Over the Moon

29th April 2005 at 01:00
COLLINS BIG CAT SERIES. Reception Evaluation Pack. pound;100. Year 12 Evaluation Pack. pound;70 each. Collins Education. www.collinseducation.com

Tom Deveson reports on a new series that can make first books a joy.

"The children positively want to read these books to me."

"They almost clash over who can have the book next."

"I didn't have to wait to explain it to them - they talked about the cover and started turning the pages at once."

"They recognised the author's name and were excited that they could take home a book by the person who wrote The Gruffalo."

Teachers at Victory School - just a short step from the Old Kent Road and the Elephant and Castle in south London - could hardly be more emphatic in their praise. Their enthusiasm is directed towards Big Cat, a new series from Collins edited by children's literacy expert, Cliff Moon.

Cliff's aim is to offer schools either a complete reading programme or a selection of titles to complement existing resources. The choice is wide, with 40 books for reception, 28 for Year 1 and 32 for Year 2, divided equally between fiction and non-fiction. And with names like Michael Morpurgo, Julia Donaldson and Tony Mitton on the front, expectation is high.

Louise Newman, Year 2 teacher and literacy co-ordinator, ordered an evaluation pack, and was reassured when she picked up the first book, by Martin Waddell, author of the Little Bear series. "Nothing is more off-putting or more sterile than books that are obviously about learning to read," she says. "This is a book you read with pleasure, and you know the children will too."

And it isn't only the text she's pleased with. "The pictures are bright and bold, and the books themselves are sturdy. So far, they've all survived being taken home and read again."

Brenda Stephens's reception class have had all kinds of fun with Pirates (Red 2B). "We used it for guided reading. It's accessible at different levels across the ability range. Some children used the picture cues, some got involved with the phonics, and everyone loved the comedy."

Children enter the class on two occasions during the year, so differentiation is a vital part of Brenda's planning. The map at the end of the book allowed the entire class to retrace what they could remember and what they had learned, whether adventurous episodes or new words. They found one of the fact books - Shapes on the Seashore (Red 2A) - equally memorable and enjoyable.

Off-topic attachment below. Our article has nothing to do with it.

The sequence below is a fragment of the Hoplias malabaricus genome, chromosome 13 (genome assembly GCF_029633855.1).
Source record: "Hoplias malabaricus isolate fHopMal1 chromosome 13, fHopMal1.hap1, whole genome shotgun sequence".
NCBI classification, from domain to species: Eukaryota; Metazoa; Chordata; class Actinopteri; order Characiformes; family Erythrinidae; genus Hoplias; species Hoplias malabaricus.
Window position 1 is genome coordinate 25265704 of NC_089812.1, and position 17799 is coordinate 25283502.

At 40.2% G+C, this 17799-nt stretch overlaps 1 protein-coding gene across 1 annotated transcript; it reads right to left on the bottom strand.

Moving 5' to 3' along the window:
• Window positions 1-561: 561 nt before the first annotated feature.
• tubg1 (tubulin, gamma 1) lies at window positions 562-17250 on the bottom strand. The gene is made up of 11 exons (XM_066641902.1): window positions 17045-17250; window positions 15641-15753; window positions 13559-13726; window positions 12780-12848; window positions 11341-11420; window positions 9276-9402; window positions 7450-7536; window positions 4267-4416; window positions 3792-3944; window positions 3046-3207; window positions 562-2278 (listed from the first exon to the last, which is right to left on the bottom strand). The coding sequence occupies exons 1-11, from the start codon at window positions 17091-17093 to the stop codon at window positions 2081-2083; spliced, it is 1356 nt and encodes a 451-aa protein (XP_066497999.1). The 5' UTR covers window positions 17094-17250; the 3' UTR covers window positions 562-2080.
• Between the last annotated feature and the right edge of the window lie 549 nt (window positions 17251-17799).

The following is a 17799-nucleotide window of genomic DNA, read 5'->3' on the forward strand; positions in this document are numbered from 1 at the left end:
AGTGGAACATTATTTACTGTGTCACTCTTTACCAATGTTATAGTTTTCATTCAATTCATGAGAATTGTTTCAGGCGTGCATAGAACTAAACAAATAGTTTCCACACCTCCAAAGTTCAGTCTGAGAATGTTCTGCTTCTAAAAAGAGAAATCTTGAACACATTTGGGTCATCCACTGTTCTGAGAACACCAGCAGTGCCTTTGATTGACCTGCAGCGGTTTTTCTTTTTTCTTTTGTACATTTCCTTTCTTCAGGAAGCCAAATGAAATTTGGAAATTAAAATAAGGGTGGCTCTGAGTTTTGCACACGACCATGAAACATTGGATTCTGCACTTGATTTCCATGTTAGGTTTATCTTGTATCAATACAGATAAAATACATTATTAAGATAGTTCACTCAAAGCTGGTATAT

"There are only a few words on a page, but they always make a complete sentence and so it feels to the children that it counts as a real book."

The way the illustrations combine clear colour photography and humorous drawings in the same image gives turning the pages a special quality, allowing a constant imaginative transition between the real world and the one we create in our minds.

Many new paths into literacy lead on from the first read-through. Claire Stokes's Year 1 children happily took on the challenge of Bert's Band (Blue 4). "The second time we read it, they sounded out the onomatopoeic words - you could call this using phonics within a real-book text - and then sang along to them to make the sound of the band."

After reading Funny Fish (Blue 4), they discussed the shape of the story, and then wrote their own versions, keeping the structure intact but introducing new animal characters. As Claire says in warm commendation:

"The text is crazy enough to be interesting and simple enough to be readable."

Each book has two extra features at the end. One is a double-page spread for children recalling items or incidents in an unpredictably stimulating manner - a picture index, a storyboard, a flow chart or a game. The children at Victory are in no doubt about the value of these. Mikki used the story map in The Woman Who Fooled the Fairies (Gold 9) as a starting point: "We wrote our own invitation to the old woman herself. We used the ideas we remembered in the book to persuade her to come." Teachers can use these responses as a powerful and practical tool for formative assessment.

The final two pages provide ideas for guided reading. These include suggestions for approaching new or difficult words, strategies for scanning the text, topics for discussion and good places to pause for speculation, together with links to other parts of the curriculum. Hard-pressed teachers will find these very useful if their own creativity temporarily dries up after several years of servitude to the National Literacy Strategy.

"There's always a clue to the way through the book," says Louise Newman.

"They engage the children's interest more than anything else I've seen."

She adds: "They are books for reading and for learning to read - you don't have to separate the two."

Teachers already half-persuaded by this endorsement will probably be entirely convinced by the simple words of Bailey from Louise's class:

"They're new, I like reading them and they make me happy."

* Collins Big Cat series consists of 100 book-banded fiction and non-fiction readers, a Teacher's Guide for each year, an interactive CD-Rom for each year, aJresource and assessment manager CD-Rom for the whole of KS1 P1-3 and big booksJfor Reception and Year 1. It is fully matched to Scottish 5-14 Guidelines.

* Big Cat Hotline, tel: 0870 4607665

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